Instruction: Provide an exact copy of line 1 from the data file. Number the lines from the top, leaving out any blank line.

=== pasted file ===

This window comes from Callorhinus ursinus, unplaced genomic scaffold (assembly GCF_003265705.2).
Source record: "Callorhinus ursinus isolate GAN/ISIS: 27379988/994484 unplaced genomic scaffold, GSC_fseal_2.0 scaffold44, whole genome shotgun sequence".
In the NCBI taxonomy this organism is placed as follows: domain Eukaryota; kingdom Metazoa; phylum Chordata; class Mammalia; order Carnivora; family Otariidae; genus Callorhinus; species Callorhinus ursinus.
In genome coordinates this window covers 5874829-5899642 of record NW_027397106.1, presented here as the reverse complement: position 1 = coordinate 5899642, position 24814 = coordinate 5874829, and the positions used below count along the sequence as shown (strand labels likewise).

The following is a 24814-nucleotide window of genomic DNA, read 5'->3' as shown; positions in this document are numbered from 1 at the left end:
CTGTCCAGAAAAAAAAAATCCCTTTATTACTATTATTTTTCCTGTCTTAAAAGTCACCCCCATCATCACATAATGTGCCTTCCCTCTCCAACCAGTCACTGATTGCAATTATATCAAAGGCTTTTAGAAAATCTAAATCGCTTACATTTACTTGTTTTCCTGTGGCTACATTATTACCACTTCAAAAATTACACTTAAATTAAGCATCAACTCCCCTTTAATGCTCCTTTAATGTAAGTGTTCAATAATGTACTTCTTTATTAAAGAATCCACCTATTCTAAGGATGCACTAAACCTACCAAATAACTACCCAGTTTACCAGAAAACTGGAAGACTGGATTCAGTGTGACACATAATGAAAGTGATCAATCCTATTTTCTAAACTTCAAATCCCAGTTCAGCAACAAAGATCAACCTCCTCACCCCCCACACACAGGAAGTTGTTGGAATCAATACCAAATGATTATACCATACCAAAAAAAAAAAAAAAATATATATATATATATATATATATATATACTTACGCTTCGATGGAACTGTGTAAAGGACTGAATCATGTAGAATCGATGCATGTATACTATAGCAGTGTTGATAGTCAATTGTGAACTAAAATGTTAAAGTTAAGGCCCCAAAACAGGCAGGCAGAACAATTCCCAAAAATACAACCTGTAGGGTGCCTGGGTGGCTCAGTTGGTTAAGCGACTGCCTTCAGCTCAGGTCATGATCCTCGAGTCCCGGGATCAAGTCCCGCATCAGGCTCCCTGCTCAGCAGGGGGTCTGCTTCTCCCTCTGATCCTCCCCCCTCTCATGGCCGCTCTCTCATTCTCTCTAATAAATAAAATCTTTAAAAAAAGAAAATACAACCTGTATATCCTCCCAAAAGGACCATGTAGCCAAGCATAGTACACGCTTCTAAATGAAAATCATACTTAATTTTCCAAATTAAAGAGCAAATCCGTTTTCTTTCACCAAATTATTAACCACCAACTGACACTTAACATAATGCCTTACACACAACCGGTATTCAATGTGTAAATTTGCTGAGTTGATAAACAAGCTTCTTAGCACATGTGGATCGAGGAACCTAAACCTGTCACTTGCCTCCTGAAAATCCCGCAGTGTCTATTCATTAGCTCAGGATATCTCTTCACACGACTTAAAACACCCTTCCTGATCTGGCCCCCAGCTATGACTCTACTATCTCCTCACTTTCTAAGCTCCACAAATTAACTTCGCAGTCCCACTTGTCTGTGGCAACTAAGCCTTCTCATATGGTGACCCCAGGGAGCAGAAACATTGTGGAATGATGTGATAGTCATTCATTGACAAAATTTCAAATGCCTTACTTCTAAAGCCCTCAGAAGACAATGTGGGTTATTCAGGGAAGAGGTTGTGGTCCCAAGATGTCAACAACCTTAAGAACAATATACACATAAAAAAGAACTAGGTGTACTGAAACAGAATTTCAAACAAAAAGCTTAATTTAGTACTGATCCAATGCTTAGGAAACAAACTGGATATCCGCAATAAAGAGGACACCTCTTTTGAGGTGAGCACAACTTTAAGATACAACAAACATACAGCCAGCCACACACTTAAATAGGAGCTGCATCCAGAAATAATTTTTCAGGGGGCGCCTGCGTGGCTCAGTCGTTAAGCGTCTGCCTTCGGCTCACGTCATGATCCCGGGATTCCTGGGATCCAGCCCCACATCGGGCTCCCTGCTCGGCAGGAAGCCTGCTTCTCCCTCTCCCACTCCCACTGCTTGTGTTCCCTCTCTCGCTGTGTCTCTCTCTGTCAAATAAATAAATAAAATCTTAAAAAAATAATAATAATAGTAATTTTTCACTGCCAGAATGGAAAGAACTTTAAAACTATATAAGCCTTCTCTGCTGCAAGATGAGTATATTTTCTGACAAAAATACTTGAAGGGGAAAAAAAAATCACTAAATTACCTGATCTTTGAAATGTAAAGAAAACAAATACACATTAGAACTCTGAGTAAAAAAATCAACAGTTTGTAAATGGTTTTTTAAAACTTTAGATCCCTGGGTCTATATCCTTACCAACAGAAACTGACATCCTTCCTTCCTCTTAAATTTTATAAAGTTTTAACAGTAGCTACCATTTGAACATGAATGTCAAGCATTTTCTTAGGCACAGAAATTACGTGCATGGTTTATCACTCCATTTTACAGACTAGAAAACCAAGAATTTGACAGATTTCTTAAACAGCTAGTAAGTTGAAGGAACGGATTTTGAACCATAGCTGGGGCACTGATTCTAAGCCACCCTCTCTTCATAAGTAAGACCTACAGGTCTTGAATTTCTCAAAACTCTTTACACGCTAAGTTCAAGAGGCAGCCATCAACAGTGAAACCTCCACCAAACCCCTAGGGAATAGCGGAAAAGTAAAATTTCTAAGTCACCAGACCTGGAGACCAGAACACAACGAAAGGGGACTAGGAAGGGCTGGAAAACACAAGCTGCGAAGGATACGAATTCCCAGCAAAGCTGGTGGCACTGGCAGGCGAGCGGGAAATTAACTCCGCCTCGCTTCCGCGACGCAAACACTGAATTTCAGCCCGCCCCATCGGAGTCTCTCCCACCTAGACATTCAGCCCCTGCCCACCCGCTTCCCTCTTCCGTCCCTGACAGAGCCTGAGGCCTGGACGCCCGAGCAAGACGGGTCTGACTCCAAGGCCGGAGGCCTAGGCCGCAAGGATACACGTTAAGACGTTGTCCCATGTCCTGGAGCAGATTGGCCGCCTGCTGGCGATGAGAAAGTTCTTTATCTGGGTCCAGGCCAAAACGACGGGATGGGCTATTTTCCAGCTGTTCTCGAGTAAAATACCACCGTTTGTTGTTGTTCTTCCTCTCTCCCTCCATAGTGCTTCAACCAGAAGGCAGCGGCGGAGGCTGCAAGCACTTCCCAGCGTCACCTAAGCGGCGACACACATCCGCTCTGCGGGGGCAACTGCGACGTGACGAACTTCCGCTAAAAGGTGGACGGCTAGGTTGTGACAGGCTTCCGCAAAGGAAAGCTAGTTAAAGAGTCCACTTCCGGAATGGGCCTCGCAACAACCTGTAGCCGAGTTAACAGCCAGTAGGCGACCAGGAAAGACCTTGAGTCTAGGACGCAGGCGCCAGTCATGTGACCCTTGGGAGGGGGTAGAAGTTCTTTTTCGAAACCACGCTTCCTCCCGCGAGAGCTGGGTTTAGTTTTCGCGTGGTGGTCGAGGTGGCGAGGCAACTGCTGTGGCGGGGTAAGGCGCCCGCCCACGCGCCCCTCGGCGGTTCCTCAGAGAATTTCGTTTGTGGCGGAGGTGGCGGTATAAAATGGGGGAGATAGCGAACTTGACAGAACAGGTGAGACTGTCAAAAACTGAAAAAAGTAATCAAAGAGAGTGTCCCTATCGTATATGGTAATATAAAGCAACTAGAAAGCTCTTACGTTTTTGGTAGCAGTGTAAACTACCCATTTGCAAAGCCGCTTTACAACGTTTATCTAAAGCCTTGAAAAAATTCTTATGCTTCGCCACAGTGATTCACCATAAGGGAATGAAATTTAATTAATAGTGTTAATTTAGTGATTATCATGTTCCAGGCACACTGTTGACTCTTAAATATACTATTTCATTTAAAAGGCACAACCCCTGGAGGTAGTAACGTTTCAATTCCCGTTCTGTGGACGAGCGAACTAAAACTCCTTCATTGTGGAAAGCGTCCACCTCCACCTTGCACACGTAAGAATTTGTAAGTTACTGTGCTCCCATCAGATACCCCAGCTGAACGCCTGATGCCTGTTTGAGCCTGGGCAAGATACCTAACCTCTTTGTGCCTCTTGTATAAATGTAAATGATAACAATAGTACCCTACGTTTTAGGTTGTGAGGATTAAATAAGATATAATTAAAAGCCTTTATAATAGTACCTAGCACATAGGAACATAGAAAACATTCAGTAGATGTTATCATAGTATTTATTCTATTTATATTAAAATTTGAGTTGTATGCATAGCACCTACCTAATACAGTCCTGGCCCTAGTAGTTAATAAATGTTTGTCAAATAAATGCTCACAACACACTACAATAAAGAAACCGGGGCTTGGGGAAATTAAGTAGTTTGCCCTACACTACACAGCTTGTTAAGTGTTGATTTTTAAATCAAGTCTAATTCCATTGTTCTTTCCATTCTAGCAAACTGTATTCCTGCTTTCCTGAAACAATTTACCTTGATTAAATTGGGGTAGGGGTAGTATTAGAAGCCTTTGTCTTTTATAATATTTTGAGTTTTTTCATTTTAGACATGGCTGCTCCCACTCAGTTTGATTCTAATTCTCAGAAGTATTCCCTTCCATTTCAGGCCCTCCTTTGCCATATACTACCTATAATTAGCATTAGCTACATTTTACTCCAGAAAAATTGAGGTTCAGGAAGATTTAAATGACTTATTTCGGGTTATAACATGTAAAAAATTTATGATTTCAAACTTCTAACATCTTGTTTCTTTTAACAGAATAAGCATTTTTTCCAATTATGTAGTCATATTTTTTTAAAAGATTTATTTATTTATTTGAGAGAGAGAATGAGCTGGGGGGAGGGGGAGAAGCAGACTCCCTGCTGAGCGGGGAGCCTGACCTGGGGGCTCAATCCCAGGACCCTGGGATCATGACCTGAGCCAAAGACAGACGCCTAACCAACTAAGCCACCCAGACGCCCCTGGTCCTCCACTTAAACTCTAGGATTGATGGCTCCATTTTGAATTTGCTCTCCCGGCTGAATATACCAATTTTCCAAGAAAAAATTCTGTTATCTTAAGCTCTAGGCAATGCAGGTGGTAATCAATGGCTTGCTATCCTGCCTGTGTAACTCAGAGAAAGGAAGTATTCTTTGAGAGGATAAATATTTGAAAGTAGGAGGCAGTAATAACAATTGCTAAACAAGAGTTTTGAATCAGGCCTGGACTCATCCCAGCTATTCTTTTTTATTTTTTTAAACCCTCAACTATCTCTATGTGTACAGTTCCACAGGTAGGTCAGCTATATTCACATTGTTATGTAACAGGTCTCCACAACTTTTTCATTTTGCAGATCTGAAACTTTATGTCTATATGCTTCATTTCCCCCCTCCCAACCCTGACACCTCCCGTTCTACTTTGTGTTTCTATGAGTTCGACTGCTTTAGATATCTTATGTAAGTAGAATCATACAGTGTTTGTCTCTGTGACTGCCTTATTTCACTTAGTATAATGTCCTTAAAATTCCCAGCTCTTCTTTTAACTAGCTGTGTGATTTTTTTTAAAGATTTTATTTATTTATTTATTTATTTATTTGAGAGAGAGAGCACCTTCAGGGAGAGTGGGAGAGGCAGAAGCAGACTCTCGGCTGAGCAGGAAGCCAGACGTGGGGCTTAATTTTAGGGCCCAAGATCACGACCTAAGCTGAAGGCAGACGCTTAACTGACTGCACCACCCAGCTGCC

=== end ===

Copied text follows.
This window comes from Callorhinus ursinus, unplaced genomic scaffold (assembly GCF_003265705.2).